Liz is one of my new favorite people.
She is a friend of my roommate, and now she is my friend too (I hope!)
Liz is an American. She is not Jewish. Her studies in linguistics in college led to an interest in Semitic languages, and she became impressively fluent in both Hebrew and Arabic. Then she decided to get an M.A. in Middle Eastern Studies, and got into Hebrew University, which is how she ended up in our neck of the woods.
To help with necessities like, oh, a place to live, Liz also became a part-time "professional volunteer" for a non-profit organization that runs a playground and rock-climbing facility for Palestinian children in the tiny, mostly Christian, Bethlehem suburb of Beit Sahour (otherwise known as "the middle of nowhere"). The job came with a cheap place to live and something interesting to put on her resume.
As a secular American living in PA-controlled territory and studying and hanging out in Israeli Jerusalem, speaking both Hebrew and Arabic, Liz has a unique -- and frankly, hysterically funny-- perspective on Arabs, Jews, and Arab-Israeli relations. I keep telling her she's got to start a blog, but she's too shy.
This is Liz, sitting in our kitchen:
Yes, she is well aware that she dresses like a mitnachelet (an Israeli settler). She has been told as much by many, many people. The scarf she has wrapped around her head in this photo, to protect herself against the sun at the Israeli folk festival she attended, completes the look. She doesn't mind being told she looks like a religious Jewish settler. She just says "Well, these are my clothes" and moves on with her day.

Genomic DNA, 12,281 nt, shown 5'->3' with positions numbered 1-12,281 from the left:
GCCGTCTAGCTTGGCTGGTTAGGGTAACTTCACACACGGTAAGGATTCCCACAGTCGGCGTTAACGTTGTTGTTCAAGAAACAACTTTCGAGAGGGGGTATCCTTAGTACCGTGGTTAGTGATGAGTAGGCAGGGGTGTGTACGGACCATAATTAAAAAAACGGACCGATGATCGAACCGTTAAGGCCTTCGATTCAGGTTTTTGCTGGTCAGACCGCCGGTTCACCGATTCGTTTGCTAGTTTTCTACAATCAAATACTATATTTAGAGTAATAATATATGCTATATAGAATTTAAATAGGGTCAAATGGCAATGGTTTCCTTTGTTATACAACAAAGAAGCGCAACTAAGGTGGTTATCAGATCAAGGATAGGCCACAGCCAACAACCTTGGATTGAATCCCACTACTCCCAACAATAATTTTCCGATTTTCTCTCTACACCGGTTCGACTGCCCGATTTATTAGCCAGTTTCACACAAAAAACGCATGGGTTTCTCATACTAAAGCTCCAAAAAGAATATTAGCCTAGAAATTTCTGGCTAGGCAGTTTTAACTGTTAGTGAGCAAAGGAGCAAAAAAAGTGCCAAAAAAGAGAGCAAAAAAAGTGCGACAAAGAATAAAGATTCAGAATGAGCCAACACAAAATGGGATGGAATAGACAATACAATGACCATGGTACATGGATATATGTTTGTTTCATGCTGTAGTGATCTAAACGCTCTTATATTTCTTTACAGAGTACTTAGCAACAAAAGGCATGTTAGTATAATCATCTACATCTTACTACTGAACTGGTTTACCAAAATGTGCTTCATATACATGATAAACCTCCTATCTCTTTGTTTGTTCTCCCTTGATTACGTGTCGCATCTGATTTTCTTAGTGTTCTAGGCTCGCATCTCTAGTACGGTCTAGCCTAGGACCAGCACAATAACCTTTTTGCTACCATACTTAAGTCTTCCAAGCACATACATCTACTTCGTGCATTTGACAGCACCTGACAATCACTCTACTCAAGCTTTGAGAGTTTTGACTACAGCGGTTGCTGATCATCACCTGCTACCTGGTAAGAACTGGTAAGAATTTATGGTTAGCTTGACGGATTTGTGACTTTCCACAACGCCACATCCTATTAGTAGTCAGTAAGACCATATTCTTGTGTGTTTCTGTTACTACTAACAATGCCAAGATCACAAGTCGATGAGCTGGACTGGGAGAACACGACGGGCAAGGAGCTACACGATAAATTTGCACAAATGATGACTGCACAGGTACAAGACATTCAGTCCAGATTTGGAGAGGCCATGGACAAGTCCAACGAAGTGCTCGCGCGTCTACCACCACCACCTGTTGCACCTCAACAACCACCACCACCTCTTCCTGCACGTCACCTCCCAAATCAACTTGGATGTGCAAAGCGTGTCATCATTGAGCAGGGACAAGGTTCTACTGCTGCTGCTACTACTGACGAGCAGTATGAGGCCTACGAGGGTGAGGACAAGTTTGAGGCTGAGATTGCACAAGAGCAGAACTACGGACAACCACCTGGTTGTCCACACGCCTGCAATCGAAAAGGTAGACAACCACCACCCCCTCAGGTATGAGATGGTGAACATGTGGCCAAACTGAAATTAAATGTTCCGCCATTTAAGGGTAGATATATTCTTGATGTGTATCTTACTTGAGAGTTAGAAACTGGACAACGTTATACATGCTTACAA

Liz sometimes sleeps over at our apartment, because traveling between Western Jerusalem and Beit Sahour is quite a trek. What with all the time she has spent at check-points, Liz now knows lots of useful Arabic phrases, which she has picked up from Israeli soldiers. Our favorite is "take your sheep and go home."
Anyhow, Liz sleeps over and uses the opportunity to read my Kitzur Shulchan Aruch on the laws of kashrut, which confuse her and which she wants to understand better. And then she regales us with tales of life on the other side.
Liz's visa ran out, and her volunteer job came to an end, and she's finished with her classes, so it looked like she'd have to go back to America for good. She spent a long time looking for a job which would allow her to get another visa (which she did, eventually). I asked her why, if she was pretty much done with her Master's, it was so important to her to come back.
She said "I didn't realize, when I signed up to come here, how much the people would come to mean to me. It didn't occur to me that I would love it here, and that I would feel so connected to this place and to the people."
What I love about Liz is that she meant this, completely and sincerely, both about her Christian and Muslim friends in Beit Sahour and about her Jewish friends in Jerusalem.
Liz is smart, entertaining, laid-back, and has a unique perspective, and I'm so happy she is coming back!
Can we please convince her to keep a blog?